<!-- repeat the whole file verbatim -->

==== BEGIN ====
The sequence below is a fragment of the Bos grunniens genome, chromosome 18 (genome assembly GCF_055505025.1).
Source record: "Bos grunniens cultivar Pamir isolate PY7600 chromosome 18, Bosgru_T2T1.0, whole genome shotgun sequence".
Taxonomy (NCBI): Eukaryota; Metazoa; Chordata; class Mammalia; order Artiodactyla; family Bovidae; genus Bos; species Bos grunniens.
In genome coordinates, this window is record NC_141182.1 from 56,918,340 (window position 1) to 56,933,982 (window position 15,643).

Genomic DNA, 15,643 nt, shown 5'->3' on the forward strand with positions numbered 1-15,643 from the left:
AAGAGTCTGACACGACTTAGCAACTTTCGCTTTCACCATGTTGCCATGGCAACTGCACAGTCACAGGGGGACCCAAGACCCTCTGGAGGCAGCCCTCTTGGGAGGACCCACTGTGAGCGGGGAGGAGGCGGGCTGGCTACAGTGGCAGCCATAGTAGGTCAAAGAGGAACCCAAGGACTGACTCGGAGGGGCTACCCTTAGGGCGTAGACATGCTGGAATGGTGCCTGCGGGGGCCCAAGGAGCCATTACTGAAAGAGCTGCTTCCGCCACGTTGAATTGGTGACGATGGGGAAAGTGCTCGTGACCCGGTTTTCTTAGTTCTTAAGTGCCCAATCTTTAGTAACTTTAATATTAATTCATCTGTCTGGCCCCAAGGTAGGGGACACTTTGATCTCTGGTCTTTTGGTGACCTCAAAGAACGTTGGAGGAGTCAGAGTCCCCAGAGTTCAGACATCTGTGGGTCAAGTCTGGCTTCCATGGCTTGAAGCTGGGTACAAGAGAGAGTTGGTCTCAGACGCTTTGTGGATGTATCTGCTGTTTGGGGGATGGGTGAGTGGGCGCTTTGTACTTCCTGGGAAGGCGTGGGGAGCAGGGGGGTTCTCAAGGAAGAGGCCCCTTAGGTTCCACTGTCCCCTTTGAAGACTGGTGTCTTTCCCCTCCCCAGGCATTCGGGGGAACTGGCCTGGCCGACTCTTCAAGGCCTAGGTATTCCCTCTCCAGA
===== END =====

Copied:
The sequence below is a fragment of the Bos grunniens genome, chromosome 18 (genome assembly GCF_055505025.1).
Source record: "Bos grunniens cultivar Pamir isolate PY7600 chromosome 18, Bosgru_T2T1.0, whole genome shotgun sequence".
Taxonomy (NCBI): Eukaryota; Metazoa; Chordata; class Mammalia; order Artiodactyla; family Bovidae; genus Bos; species Bos grunniens.
In genome coordinates, this window is record NC_141182.1 from 56,918,340 (window position 1) to 56,933,982 (window position 15,643).

Genomic DNA, 15,643 nt, shown 5'->3' on the forward strand with positions numbered 1-15,643 from the left:
AAGAGTCTGACACGACTTAGCAACTTTCGCTTTCACCATGTTGCCATGGCAACTGCACAGTCACAGGGGGACCCAAGACCCTCTGGAGGCAGCCCTCTTGGGAGGACCCACTGTGAGCGGGGAGGAGGCGGGCTGGCTACAGTGGCAGCCATAGTAGGTCAAAGAGGAACCCAAGGACTGACTCGGAGGGGCTACCCTTAGGGCGTAGACATGCTGGAATGGTGCCTGCGGGGGCCCAAGGAGCCATTACTGAAAGAGCTGCTTCCGCCACGTTGAATTGGTGACGATGGGGAAAGTGCTCGTGACCCGGTTTTCTTAGTTCTTAAGTGCCCAATCTTTAGTAACTTTAATATTAATTCATCTGTCTGGCCCCAAGGTAGGGGACACTTTGATCTCTGGTCTTTTGGTGACCTCAAAGAACGTTGGAGGAGTCAGAGTCCCCAGAGTTCAGACATCTGTGGGTCAAGTCTGGCTTCCATGGCTTGAAGCTGGGTACAAGAGAGAGTTGGTCTCAGACGCTTTGTGGATGTATCTGCTGTTTGGGGGATGGGTGAGTGGGCGCTTTGTACTTCCTGGGAAGGCGTGGGGAGCAGGGGGGTTCTCAAGGAAGAGGCCCCTTAGGTTCCACTGTCCCCTTTGAAGACTGGTGTCTTTCCCCTCCCCAGGCATTCGGGGGAACTGGCCTGGCCGACTCTTCAAGGCCTAGGTATTCCCTCTCCAGA